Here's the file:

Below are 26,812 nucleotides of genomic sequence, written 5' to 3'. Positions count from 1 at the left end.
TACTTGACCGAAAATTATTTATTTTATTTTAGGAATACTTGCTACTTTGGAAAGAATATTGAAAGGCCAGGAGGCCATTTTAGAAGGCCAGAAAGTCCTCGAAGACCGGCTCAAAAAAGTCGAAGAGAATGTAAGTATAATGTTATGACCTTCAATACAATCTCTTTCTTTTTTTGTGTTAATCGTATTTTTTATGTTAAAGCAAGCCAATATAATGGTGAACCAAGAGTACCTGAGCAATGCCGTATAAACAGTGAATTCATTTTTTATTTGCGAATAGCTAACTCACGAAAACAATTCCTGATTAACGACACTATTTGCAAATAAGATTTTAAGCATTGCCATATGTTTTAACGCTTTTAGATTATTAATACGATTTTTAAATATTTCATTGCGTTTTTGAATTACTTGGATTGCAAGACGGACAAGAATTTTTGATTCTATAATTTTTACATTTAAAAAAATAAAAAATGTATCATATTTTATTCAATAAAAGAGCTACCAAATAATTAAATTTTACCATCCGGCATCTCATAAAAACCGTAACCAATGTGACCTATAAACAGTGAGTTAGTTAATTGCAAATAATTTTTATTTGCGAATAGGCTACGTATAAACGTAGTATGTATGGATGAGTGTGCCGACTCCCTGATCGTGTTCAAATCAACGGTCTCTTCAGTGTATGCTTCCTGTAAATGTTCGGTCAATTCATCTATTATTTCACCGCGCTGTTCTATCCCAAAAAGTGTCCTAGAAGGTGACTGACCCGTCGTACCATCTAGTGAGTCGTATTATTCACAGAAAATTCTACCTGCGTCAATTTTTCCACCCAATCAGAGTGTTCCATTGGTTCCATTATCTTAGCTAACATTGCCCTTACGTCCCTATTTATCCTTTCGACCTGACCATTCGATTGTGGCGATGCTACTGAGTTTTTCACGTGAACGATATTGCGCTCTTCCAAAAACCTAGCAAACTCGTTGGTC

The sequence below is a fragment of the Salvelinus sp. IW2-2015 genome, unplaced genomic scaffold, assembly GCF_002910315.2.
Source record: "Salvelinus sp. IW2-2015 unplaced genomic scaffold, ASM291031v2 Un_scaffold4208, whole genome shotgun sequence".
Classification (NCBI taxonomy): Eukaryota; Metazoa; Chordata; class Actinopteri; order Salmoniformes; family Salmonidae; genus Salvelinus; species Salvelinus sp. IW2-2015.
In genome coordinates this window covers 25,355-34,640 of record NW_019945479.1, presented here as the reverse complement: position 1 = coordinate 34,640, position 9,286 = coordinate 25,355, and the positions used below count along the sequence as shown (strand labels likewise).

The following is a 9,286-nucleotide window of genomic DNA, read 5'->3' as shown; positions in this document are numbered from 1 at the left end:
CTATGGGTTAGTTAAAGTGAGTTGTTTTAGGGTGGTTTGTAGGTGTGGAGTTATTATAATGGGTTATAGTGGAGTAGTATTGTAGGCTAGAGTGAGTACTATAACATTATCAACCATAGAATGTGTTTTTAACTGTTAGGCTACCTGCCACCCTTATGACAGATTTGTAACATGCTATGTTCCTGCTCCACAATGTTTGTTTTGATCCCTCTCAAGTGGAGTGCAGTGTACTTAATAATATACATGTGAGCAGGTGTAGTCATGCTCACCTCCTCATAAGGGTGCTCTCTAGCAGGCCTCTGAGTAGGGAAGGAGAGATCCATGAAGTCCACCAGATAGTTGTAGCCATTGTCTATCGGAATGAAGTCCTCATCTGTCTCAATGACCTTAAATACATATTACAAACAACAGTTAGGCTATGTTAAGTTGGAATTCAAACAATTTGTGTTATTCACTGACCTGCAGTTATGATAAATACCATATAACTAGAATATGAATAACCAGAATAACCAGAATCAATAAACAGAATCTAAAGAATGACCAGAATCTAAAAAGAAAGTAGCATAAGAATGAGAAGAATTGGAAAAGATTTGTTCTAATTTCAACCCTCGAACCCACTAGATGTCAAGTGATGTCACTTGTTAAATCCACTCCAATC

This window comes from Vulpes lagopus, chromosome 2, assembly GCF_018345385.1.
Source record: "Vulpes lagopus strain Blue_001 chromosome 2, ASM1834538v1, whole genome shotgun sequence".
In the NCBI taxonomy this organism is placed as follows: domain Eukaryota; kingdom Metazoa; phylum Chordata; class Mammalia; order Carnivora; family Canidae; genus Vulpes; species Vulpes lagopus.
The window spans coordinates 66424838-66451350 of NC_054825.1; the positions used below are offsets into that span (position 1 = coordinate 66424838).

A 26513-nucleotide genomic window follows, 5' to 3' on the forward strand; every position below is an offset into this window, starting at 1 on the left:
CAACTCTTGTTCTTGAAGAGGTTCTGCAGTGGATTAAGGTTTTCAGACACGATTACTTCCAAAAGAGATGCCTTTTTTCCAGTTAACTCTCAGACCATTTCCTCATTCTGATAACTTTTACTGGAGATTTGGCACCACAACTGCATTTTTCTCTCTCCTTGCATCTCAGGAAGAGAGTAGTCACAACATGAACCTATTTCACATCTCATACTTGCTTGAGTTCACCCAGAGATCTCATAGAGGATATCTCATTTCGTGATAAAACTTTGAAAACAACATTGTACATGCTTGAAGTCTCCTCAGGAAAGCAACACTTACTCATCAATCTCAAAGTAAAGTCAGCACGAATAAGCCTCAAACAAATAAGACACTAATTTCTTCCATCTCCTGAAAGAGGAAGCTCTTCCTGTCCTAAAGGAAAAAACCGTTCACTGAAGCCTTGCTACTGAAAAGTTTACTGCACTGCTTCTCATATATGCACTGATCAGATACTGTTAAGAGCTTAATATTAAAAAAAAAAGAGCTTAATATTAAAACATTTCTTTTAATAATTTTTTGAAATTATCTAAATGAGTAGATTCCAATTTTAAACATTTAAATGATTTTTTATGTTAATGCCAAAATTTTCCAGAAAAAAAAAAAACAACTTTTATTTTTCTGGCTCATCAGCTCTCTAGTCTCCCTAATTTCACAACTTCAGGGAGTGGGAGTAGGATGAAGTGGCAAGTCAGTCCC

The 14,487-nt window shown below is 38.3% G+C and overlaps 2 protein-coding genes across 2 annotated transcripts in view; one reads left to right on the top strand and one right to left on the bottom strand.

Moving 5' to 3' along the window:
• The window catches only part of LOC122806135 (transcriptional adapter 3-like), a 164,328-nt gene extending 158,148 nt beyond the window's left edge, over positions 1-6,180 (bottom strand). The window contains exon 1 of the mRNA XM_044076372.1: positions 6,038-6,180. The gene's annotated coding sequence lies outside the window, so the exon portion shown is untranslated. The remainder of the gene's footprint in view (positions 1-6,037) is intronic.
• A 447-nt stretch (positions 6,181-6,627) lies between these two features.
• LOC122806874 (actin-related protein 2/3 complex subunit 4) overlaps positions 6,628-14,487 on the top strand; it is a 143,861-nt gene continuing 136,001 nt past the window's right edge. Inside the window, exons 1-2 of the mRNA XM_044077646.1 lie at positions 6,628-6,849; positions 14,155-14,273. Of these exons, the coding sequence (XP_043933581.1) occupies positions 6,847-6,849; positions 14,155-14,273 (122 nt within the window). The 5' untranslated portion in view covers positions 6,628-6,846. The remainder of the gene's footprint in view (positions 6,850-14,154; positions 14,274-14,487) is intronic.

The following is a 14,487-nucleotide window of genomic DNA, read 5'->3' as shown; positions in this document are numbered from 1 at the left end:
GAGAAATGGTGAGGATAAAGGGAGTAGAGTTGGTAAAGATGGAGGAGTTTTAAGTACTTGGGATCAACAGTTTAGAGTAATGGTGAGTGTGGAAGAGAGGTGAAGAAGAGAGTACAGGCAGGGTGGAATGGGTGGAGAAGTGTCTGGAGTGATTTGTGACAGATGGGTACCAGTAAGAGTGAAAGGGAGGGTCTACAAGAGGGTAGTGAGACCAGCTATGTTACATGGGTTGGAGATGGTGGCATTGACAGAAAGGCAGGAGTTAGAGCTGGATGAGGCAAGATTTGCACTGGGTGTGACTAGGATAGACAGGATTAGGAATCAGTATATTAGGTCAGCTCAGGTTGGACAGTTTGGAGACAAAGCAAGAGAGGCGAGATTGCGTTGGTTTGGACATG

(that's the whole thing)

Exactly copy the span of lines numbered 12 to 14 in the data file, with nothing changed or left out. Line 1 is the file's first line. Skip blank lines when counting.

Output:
The window spans coordinates 66424838-66451350 of NC_054825.1; the positions used below are offsets into that span (position 1 = coordinate 66424838).

A 26513-nucleotide genomic window follows, 5' to 3' on the forward strand; every position below is an offset into this window, starting at 1 on the left:
CAACTCTTGTTCTTGAAGAGGTTCTGCAGTGGATTAAGGTTTTCAGACACGATTACTTCCAAAAGAGATGCCTTTTTTCCAGTTAACTCTCAGACCATTTCCTCATTCTGATAACTTTTACTGGAGATTTGGCACCACAACTGCATTTTTCTCTCTCCTTGCATCTCAGGAAGAGAGTAGTCACAACATGAACCTATTTCACATCTCATACTTGCTTGAGTTCACCCAGAGATCTCATAGAGGATATCTCATTTCGTGATAAAACTTTGAAAACAACATTGTACATGCTTGAAGTCTCCTCAGGAAAGCAACACTTACTCATCAATCTCAAAGTAAAGTCAGCACGAATAAGCCTCAAACAAATAAGACACTAATTTCTTCCATCTCCTGAAAGAGGAAGCTCTTCCTGTCCTAAAGGAAAAAACCGTTCACTGAAGCCTTGCTACTGAAAAGTTTACTGCACTGCTTCTCATATATGCACTGATCAGATACTGTTAAGAGCTTAATATTAAAAAAAAAAGAGCTTAATATTAAAACATTTCTTTTAATAATTTTTTGAAATTATCTAAATGAGTAGATTCCAATTTTAAACATTTAAATGATTTTTTATGTTAATGCCAAAATTTTCCAGAAAAAAAAAAAACAACTTTTATTTTTCTGGCTCATCAGCTCTCTAGTCTCCCTAATTTCACAACTTCAGGGAGTGGGAGTAGGATGAAGTGGCAAGTCAGTCCC